Sen̓áḵw Walking Tour
Kitsilano, Vanier Park, Sen̓áḵw — a place in the City of Vancouver with some stories not often told or known.
In 1913, the City of Vancouver and the Province of British Columbia coerced and removed the Sḵwx̱wú7mesh (Squamish) families living in the community of Sen̓áḵw (near present day Kitsilano Point/Vanier Park) to make way for the growth of the City of Vancouver. Vancouver continues to occupy the unsurrendered land, but in 2001 the Squamish Nation won a historic court settlement for a return of 23% of the original property they were allocated by the Federal government in 1901.
The lives and stories of the families and what happened following their forced eviction is not well known or told.
On a special day to remember the history of Sen̓áḵw, come join a history walking tour with Sḵwx̱wú7mesh historians and descendants. Learn about the lifecycle and social and political history of Sen̓áḵw and the Sḵwx̱wú7mesh (Squamish) people connected to this history.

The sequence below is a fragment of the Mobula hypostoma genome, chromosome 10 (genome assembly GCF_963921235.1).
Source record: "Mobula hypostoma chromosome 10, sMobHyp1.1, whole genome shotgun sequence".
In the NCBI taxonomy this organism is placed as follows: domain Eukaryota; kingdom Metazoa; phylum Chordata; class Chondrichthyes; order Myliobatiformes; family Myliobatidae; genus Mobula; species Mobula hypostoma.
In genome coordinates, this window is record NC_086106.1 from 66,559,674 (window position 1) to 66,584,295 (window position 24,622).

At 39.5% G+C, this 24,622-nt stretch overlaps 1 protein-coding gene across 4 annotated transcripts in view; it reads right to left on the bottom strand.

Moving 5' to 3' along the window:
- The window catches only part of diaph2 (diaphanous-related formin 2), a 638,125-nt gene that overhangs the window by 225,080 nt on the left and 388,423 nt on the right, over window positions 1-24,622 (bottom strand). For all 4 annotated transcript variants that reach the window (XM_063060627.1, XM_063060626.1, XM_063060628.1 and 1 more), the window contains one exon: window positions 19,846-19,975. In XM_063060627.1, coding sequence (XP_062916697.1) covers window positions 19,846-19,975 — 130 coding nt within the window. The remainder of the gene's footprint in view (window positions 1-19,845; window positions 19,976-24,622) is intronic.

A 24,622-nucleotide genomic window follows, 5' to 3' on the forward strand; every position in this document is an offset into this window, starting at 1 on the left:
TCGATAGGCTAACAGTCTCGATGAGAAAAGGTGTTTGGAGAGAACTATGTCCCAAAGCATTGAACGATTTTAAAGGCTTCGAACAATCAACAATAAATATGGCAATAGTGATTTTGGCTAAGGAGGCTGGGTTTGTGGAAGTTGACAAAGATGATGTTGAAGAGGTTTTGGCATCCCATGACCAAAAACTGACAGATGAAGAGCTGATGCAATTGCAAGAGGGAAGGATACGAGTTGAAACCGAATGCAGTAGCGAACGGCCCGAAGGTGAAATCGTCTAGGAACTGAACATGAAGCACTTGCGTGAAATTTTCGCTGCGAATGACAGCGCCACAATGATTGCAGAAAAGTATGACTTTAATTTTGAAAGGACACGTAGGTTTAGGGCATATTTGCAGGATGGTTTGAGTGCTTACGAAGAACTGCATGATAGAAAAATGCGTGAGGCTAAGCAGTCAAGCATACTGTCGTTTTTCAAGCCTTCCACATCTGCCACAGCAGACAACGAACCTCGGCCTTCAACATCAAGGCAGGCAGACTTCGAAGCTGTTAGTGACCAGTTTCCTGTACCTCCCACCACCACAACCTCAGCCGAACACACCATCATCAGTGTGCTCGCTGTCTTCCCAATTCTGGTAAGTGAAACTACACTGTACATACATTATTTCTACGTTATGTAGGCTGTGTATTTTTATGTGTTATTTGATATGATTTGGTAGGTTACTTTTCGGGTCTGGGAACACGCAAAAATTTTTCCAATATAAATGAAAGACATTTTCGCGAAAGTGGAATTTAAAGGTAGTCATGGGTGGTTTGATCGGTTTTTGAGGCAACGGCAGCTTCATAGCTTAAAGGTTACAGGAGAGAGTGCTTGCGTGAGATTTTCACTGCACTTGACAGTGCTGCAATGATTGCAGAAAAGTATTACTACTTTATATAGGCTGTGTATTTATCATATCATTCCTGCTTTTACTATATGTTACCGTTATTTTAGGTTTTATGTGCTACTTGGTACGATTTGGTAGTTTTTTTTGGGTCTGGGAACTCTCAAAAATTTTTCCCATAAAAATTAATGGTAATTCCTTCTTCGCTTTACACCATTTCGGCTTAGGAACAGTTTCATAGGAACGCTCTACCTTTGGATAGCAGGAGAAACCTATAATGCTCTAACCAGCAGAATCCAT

Full venue description and accessibility information: PAUSE Pavillion
Check in: 11:30 am
Event start: 12:00 pm
Event end: 2:00 pm
Supported by Vancity, Museum of Vancouver’s official partner in Reconciliation
Indian Summer Festival & Books 2 Prisoners BOOK DRIVE At the PAUSE Pavilion
Knowing someone cares can change a life.
From Monday July 8th to Sunday July 14th, bring a book to the PAUSE Pavilion to give to someone living behind bars in Canada. Many prisons don’t have libraries, or have very limited and outdated books. Books help minds expand, discover new perspectives, and help people stay connected with the outside world.
- We ARE looking for:
- Books by Indigenous authors of North America (no anthropological texts about First Nations)
- Books by Indigenous authors worldwide
- Books by black writers and other people of colour
- Books by women and queers
- General interest in sciences
- Exercise (including yoga and health),
- Addiction and recovery
- Creative process and art books: drawing, painting, carving and writing
- Popular Fiction
- We CANNOT take (prisons won’t accept)
- Books that are: tattered, torn, highlighted, or with any writing in the margins or inside cover
- Erotica or pornography
- Books that critique the police or prison systems
- Books that demonstrate how to be violent to others (incl. Martial arts)
For more information please visit http://prisonjustice.ca/books-2-prisoners/